Commentary on Isaiah 56:1, 6-8
“The foreigners who join themselves to the Lord” and “eunuchs who keep my [the Lord’s] Sabbaths…and hold fast my covenants” are the particular marks of the salvation and deliverance that God will perform and reveal.
The salvation and deliverance of God are near (NRSV translates “soon” and the NIV “close at hand.”) and the inclusion of eunuchs and foreigners are a constitutive part of God’s gathering of the outcasts of Israel. God, the primary agent in this lectionary unit, is characterized as a gatherer. God overcomes outcast-ness in whatever form it takes.
Despite recent renewed emphasis on reading the book of Isaiah as a whole, it is still common to distinguish chapters 56-66 from 40-55 and those in turn from 1-39. On the one hand, the interconnections within the book as a whole do not necessarily imply a single historical author. If there were multiple “original” authors, it does not mean, on the other hand, that editorial work was haphazard. In antiquity, the production of textual material extended into the period of editorial work and the initial transmission of texts. Texts were not merely copied. Editorial work had “authorial” impact on the works being shaped and transmitted.
One example, Isaiah 48:18-19, points out how the exile could have been avoided by paying attention to the God’s commandments. Israel’s offspring and descendents would have been numerous (an intra-biblical echo of the promises made in Genesis); “their name would never be cut off (48:19).” This alludes back to the time before the cutting off that exile entailed and which only the restraint of God kept from being total and final (compare 9:14 with 48:9). The return from exile announced throughout chapters 40-55 is termed a “memorial [name]…an everlasting sign that shall not be cut off” in 55:13. A mere four verses later the Lord announces that eunuch will be given a “name…an everlasting name that will not be cut off.” “Name” and “not cutting off” reverberate across preexilic, exilic, and postexilic contexts, and the exilic promise and its postexilic extension are linked by the word “everlasting.”
That foreigners would join Israel had been envisioned earlier in the book of Isaiah although not with the specific Hebrew word used in 56:3 and 6. According to the vision in 2:2-4, all the nations will stream to the mountain of the Lord’s house to receive instruction (repeated in Micah 4). Torah will go forth from Zion (2:3). Chapter 56 acknowledges that there are foreigners who are compliant with the Torah. (The opposite within Israel is stated in the extreme in 56:9-12.) Not every depiction of the future in Isaiah embraces the foreigner as fully as here. At times they are joined, but subservient (e.g., 14:1-2; 45:14; 60:5 and 61:5). The counter strain grows out of the vocation announced in the exile to be a light to the nations (49:6).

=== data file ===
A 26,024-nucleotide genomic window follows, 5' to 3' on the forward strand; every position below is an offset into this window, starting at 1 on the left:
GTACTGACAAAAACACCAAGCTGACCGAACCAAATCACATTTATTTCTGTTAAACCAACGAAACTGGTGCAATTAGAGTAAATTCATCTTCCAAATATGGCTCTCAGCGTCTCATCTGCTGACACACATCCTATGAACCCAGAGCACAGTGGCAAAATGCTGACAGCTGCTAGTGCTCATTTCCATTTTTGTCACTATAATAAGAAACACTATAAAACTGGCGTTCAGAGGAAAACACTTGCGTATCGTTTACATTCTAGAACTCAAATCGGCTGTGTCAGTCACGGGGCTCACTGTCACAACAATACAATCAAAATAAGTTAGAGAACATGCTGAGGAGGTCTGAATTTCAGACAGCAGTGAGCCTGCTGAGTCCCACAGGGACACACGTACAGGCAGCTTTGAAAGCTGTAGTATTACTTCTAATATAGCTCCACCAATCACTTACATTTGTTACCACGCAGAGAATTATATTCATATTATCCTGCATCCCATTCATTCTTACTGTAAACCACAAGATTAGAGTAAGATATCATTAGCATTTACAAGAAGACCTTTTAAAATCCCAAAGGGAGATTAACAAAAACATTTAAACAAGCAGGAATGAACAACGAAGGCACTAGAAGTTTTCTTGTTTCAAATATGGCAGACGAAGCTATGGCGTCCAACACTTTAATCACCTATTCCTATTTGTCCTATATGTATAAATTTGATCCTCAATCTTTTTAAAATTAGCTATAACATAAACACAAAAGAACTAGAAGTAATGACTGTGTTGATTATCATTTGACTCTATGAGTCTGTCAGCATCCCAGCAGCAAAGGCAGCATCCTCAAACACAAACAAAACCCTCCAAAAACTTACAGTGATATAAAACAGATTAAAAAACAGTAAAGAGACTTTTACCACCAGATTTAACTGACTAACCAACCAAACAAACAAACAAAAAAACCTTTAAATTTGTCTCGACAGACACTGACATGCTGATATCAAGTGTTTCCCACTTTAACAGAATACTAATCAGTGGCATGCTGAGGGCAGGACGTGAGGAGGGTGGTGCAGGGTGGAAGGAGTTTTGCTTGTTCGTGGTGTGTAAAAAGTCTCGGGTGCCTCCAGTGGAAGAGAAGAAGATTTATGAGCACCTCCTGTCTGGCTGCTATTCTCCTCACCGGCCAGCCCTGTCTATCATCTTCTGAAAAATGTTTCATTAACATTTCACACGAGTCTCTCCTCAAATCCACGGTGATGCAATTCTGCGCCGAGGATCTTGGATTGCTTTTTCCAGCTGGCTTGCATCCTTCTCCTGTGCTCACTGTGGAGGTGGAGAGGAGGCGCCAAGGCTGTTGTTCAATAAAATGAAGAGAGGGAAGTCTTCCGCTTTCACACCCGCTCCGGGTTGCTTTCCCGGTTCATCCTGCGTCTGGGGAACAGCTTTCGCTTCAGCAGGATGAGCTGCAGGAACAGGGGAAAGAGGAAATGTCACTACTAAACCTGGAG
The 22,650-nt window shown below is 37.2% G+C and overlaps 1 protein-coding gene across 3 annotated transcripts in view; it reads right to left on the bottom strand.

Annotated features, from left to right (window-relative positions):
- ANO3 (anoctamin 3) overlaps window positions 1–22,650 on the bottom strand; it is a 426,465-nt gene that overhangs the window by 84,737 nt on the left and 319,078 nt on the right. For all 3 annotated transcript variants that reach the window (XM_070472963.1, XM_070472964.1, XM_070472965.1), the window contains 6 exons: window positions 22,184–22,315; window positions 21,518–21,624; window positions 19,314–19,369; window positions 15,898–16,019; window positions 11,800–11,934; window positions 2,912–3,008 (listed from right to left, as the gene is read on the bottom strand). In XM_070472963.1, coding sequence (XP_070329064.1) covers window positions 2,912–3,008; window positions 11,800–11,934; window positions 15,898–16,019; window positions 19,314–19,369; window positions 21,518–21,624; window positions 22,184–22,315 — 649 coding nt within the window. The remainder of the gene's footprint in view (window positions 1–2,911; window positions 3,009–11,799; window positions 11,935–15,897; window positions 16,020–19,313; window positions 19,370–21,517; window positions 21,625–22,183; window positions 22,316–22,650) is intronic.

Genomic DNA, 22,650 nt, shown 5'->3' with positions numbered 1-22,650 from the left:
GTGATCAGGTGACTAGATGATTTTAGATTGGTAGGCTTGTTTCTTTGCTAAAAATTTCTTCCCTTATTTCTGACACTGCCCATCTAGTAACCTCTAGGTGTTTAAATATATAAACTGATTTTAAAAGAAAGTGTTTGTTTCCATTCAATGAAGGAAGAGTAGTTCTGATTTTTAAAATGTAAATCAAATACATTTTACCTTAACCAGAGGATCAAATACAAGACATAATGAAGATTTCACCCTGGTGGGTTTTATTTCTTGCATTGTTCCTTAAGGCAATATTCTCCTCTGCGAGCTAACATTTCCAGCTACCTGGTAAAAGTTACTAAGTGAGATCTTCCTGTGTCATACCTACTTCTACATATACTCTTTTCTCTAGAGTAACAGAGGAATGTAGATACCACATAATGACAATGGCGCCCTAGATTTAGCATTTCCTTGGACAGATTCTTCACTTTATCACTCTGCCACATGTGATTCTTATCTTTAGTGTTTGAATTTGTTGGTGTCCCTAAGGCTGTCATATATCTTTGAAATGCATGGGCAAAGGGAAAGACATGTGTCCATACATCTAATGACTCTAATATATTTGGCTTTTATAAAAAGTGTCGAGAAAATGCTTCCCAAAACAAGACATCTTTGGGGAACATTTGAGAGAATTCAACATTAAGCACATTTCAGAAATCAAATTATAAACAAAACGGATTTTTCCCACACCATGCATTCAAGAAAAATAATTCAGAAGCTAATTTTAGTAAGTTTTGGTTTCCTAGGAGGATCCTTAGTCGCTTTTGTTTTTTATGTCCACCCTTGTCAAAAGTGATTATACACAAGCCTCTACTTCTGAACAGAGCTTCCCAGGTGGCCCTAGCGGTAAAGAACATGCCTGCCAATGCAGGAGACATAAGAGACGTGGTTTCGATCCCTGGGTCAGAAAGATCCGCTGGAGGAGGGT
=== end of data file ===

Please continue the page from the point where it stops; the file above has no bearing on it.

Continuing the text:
In the exile, Israel was an outcast among nations, but God gathered the exilic outcasts. Exilic Israel had imagined that there was no future beyond their judgment (see 40:27 and 49:14). They were like children abandoned by a nursing mother (49:15ff), like prey in the hands of the mighty (49:24ff), like ones abandoned in divorce (50:1ff). Their self-perception was that of outcasts in every respect. Israel should hear its own alienated pleas in the words of the foreigner: “The Lord will surely separate me from his people” (56:3). But gathering outcasts is characteristic of God and that characteristic created new life for Israel when it was exiled for its deathly disobedience. Compare St. Paul depiction of our condition in Romans 5:10 (“While we were enemies…”).
The “gathering” that was the return from exile was a deep and unexpected future for exilic Israel. When God’s grace breaks in, there is no limit. Boundaries, even once necessary boundaries, explode. Isaiah 56 is the Old Testament equivalent of Galatians 3:27-29: “As many of you as were baptized into Christ…there is no longer Jew or Greek….”
In an election year like 2008, it is hard to avoid the questions of immigration that form a part of our context for reading Isaiah 56. Preachers will have to find ways to address the particular shape of the immigration question among their listeners. Facile parallels should be avoided. The foreigners of Isaiah 56 are not immigrants in general. They:
- Are joined to the Lord
- Minister to the Lord
- Love the name of the Lord
- Are servants of the Lord
- Keep the Sabbath
- Do not profane the Sabbath
- Hold fast God’s covenant
The latter three items are what typifies a “happy” mortal (56:2). Isaiah 56 is first about the inclusiveness God has created in the community of faith. God promises to bring the foreigner to the holy mountain, make them joyful in the house of prayer and deem their offerings and sacrifices as acceptable (56:7). The inclusiveness of this text has a degree of particularity as well. Any parallels to contemporary politics will need to be nuanced. The text is not a simple prooftext for contemporary agendas.
Yet, maintaining justice and doing right are not to be evaded. The text opens with imperatives to do both. Why? Because God is bringing salvation and deliverance. The eunuchs and foreigners are coming. God has promised. So, maintain justice and do right. Doing so anticipates the future God has promised.